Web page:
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Archive for March 30th, 2009

photoessayer (v.)

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Was just looking at triple canopy’s issue #5, which is devoted mostly to photoessays and videoessays. Worth looking at… good choice for a theme, no? I wonder why the photoessay is so persuasive as a form, all of a sudden.

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March 30, 2009 at 9:29 pm

Posted in photoessay

in boxes

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Nice photospread in Saturday’s FT by Michael Wolf, who “used a telephoto lens to take a surreptitious look behind the façades of Chicago’s international-style architectural gems, he fantasised he would see ‘thrilling things,'” but found of course only banal working and more working….

Also worth looking at the pocket history of the office cubicle that comes at the end of this week’s magazine…

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March 30, 2009 at 12:31 pm

lucky i came through when i did, i am

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I knew this already from the trouble that some people I’m trying to help through the Ph.D. application process are having this year, but here it is in html at Inside Higher Ed:

But there is a notable exception: Several colleges have recently announced that, regardless of application quality, they plan to admit fewer Ph.D. students for this coming fall than were admitted a year ago. The economics of doctoral education are different enough from those of other programs that some universities’ doctoral classes will be taking a significant hit, with potential ramifications down the road for the academic job market, the availability of teaching assistants, and the education of new professors.

Emory University plans a 40 percent cut in the number of new Ph.D. students it will enroll this fall. Columbia University is planning a 10 percent cut. Brown University has called off a planned increase in Ph.D. enrollments. The University of South Carolina is considering a plan to have some departments that have admitted doctoral students every year shift to an every-other-year system. These cuts are exclusively for Ph.D. programs. Terminal master’s programs and professional school programs are generally being encouraged to fill their classes; those programs are of course ones in which many universities assume students will pay most or all costs themselves, using loans as needed.

As someone who got into my Ph.D. program off of the “wait list” – and in the year of what was apparently the best (non-academic) job market in world history, 1999, when you had to be insane to take a $13,000 stipend rather than a ridiculous $100,000 job generating “content” for some “new media” outfit or other – I have a hard time fantasizing that I would have made it through the grinder if I’d been a prospective research student now. Lucky I am – don’t think I don’t know it.

You know, those of us who made it through just before the barndoor slammed shut might want to think about things that might be done to aid those still in the pipeline as the shit hit the fan. No one’s got lots of money to throw around… But I wonder what sorts of things might be done, our departments might do, hmmm…. I don’t have any specific ideas yet, but it’d be worth thinking about so as to prevent a “lost generation” effect from happening.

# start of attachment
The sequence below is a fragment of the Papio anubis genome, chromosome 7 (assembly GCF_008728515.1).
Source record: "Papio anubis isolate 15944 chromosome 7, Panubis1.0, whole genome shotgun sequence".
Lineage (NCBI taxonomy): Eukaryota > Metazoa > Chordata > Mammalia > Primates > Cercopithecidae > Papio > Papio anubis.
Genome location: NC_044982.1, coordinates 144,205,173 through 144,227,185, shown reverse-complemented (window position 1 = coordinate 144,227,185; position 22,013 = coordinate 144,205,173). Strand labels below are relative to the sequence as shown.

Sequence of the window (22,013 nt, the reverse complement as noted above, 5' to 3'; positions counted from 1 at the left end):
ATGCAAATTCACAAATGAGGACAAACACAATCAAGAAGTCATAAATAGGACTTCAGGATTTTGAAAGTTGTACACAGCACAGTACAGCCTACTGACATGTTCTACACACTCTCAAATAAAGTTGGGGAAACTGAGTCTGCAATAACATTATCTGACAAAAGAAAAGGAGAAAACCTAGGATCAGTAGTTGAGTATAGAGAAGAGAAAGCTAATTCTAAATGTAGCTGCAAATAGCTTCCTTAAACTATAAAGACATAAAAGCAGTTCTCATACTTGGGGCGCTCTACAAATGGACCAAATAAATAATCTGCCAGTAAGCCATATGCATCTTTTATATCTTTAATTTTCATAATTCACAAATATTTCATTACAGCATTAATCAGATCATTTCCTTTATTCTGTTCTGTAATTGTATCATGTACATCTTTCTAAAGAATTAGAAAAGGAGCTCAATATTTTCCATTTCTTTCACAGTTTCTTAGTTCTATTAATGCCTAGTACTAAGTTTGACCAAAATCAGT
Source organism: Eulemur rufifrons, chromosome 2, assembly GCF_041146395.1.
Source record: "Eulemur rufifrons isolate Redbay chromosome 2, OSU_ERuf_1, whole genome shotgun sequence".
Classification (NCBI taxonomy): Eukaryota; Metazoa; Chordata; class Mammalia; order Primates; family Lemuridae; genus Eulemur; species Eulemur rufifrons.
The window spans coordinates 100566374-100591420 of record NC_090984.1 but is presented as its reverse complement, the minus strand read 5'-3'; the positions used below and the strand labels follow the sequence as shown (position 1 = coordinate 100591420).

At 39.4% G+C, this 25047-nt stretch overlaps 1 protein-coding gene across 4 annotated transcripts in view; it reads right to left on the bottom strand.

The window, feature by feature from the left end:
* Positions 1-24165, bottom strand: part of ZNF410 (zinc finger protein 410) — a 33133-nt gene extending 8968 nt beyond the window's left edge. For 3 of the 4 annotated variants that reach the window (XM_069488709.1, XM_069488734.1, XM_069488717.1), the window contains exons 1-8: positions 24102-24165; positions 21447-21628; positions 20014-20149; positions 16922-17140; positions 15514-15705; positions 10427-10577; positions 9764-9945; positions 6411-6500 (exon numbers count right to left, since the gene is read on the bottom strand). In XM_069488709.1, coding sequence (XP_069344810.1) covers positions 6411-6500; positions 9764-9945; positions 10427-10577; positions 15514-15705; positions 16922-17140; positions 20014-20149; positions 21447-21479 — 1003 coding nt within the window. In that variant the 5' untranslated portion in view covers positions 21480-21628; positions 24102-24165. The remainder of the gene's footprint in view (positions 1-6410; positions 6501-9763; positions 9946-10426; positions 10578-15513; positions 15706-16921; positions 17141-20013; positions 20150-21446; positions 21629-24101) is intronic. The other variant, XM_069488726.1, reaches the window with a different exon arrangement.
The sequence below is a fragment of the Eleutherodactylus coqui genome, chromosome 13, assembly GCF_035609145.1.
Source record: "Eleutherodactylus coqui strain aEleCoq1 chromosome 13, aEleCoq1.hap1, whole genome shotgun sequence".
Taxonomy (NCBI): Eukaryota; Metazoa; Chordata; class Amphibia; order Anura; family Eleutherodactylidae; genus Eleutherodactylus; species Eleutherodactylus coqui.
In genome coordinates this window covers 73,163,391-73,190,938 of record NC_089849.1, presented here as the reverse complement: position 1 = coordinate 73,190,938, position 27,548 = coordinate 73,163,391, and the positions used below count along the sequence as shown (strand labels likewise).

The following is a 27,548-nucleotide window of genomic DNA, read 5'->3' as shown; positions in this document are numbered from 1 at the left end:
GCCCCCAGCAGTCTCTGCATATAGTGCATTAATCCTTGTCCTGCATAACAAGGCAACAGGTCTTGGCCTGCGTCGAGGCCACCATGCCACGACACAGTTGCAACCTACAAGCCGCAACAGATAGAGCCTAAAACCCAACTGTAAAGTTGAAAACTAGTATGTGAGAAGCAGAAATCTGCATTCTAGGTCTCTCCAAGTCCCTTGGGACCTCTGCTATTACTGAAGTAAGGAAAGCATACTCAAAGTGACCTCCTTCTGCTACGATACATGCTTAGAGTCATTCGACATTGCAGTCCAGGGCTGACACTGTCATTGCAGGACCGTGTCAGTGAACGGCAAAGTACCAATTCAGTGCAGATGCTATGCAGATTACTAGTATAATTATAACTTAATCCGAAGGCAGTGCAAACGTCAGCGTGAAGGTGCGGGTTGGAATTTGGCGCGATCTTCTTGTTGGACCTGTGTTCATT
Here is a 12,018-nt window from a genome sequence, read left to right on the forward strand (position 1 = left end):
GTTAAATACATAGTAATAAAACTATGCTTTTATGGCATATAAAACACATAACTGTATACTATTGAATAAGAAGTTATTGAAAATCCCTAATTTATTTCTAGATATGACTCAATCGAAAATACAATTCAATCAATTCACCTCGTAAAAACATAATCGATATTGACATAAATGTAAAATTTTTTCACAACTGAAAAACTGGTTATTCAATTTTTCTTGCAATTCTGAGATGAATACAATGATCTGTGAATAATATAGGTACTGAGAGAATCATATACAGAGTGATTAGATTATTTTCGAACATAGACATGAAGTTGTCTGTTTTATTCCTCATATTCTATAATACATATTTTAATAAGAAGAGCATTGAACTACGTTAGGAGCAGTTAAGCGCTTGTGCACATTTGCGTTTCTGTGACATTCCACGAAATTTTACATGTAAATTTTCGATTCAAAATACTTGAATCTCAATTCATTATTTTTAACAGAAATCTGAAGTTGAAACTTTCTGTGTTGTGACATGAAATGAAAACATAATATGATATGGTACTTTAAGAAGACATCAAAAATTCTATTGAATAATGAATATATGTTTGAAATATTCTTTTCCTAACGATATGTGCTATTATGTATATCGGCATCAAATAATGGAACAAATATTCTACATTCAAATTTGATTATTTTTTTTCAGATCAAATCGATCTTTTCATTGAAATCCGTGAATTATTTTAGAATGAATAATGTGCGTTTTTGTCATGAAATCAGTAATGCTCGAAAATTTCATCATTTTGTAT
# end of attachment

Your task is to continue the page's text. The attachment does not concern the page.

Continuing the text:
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March 30, 2009 at 10:06 am

Posted in academia

design thru the mailslot this morning: the new iht

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I received an email from the publisher of the IHT last week warning me that my paper would look a bit different on Monday. And I must admit, as I lazed and dozed this morning, there was a little jolt of Xmas morning excitement when I rememebered what was waiting for me at the foot of the mailslot.

They’ve changed the font of both the masthead and the body text to resemble that of the mother-paper, the New York Times. The redesign as a whole is a deferred outcome of the fact that the paper used to be a joint operation of the NYT and the Washington Post until the former took over sole ownership in 2007. So this is a step towards the final rebranding of the paper into the global edition of the Times, rather than a curious hybrid of an independent international paper filled with its own content plus a crosscut of materials from two papers at home.

Looks a lot lighter and graphicalistical throughout. Especially in this land of content-light newspapers, the IHT always felt like you were reading a paper designed to maximize the amount of newsstuff per page, the equivalent of the whole NYT but crushed into twelve pages designed to make it by air efficiently to Kuala Lumpur or Montevideo. It’s always felt a bit like eating something that looked on the outside like a croissant, but left you feeling like you ate a loaf of bread by the time you were done. We’ll have to see if we feel as full when we’re done with the new one.

They’ve added more business opinion and dropped business numbers, which is only the fulfillment of a trend across the industry. The sports section has grown from two pages to three, but I’m not sure, again, they’ve added comment so much as spread it out more evenly over the pages.

Above all else, they’ve kept the crossword. Phew. I’ll have a nice opportunity later today to check if that’s any clearer and simpler and easier. Let’s hope not.

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March 30, 2009 at 10:00 am

Posted in news